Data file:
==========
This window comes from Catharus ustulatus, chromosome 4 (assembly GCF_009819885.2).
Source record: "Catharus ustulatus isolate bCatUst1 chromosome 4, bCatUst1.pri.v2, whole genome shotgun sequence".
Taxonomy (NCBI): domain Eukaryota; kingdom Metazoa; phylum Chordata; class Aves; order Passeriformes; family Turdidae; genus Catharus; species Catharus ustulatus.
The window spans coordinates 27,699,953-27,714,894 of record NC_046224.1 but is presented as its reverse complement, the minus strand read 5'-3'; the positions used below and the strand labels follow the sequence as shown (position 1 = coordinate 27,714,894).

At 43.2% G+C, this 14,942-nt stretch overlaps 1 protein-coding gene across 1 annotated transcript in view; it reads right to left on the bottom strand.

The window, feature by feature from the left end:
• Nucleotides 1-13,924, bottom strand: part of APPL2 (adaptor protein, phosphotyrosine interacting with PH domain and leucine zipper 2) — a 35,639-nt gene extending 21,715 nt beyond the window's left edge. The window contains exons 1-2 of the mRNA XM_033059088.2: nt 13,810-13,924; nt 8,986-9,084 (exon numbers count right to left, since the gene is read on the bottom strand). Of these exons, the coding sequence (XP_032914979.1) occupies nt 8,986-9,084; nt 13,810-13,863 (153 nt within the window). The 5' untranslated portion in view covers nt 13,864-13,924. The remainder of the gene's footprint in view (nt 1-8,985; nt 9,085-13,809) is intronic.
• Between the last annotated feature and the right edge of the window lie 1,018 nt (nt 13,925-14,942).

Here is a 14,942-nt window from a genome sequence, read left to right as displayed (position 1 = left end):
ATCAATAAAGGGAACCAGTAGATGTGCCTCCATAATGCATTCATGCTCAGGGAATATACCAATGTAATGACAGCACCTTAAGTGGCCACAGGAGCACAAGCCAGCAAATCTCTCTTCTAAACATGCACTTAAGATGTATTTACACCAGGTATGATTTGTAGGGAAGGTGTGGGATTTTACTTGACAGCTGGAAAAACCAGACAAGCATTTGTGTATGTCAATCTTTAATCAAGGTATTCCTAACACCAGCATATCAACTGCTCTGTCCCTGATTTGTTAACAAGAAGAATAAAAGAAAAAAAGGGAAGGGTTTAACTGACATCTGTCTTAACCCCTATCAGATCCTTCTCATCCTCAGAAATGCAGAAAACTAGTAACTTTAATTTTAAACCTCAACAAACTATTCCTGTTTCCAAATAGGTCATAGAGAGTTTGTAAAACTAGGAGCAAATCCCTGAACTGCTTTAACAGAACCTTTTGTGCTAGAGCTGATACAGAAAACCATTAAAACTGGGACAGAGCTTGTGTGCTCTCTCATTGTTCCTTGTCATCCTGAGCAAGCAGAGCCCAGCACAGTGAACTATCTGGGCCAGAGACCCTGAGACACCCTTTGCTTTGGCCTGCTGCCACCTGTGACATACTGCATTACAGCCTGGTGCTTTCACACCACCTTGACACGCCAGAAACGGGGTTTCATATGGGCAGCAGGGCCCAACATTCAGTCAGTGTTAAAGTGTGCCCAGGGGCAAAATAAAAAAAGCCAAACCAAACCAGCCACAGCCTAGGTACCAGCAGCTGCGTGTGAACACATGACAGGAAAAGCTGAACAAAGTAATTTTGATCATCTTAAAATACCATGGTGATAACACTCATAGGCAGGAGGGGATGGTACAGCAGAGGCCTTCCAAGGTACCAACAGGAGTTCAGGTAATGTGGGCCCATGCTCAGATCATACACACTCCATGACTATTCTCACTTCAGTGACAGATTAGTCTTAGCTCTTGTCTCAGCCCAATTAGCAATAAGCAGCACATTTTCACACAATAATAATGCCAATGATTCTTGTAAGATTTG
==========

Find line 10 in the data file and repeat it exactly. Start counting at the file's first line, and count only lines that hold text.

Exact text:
ATCAATAAAGGGAACCAGTAGATGTGCCTCCATAATGCATTCATGCTCAGGGAATATACCAATGTAATGACAGCACCTTAAGTGGCCACAGGAGCACAAGCCAGCAAATCTCTCTTCTAAACATGCACTTAAGATGTATTTACACCAGGTATGATTTGTAGGGAAGGTGTGGGATTTTACTTGACAGCTGGAAAAACCAGACAAGCATTTGTGTATGTCAATCTTTAATCAAGGTATTCCTAACACCAGCATATCAACTGCTCTGTCCCTGATTTGTTAACAAGAAGAATAAAAGAAAAAAAGGGAAGGGTTTAACTGACATCTGTCTTAACCCCTATCAGATCCTTCTCATCCTCAGAAATGCAGAAAACTAGTAACTTTAATTTTAAACCTCAACAAACTATTCCTGTTTCCAAATAGGTCATAGAGAGTTTGTAAAACTAGGAGCAAATCCCTGAACTGCTTTAACAGAACCTTTTGTGCTAGAGCTGATACAGAAAACCATTAAAACTGGGACAGAGCTTGTGTGCTCTCTCATTGTTCCTTGTCATCCTGAGCAAGCAGAGCCCAGCACAGTGAACTATCTGGGCCAGAGACCCTGAGACACCCTTTGCTTTGGCCTGCTGCCACCTGTGACATACTGCATTACAGCCTGGTGCTTTCACACCACCTTGACACGCCAGAAACGGGGTTTCATATGGGCAGCAGGGCCCAACATTCAGTCAGTGTTAAAGTGTGCCCAGGGGCAAAATAAAAAAAGCCAAACCAAACCAGCCACAGCCTAGGTACCAGCAGCTGCGTGTGAACACATGACAGGAAAAGCTGAACAAAGTAATTTTGATCATCTTAAAATACCATGGTGATAACACTCATAGGCAGGAGGGGATGGTACAGCAGAGGCCTTCCAAGGTACCAACAGGAGTTCAGGTAATGTGGGCCCATGCTCAGATCATACACACTCCATGACTATTCTCACTTCAGTGACAGATTAGTCTTAGCTCTTGTCTCAGCCCAATTAGCAATAAGCAGCACATTTTCACACAATAATAATGCCAATGATTCTTGTAAGATTTG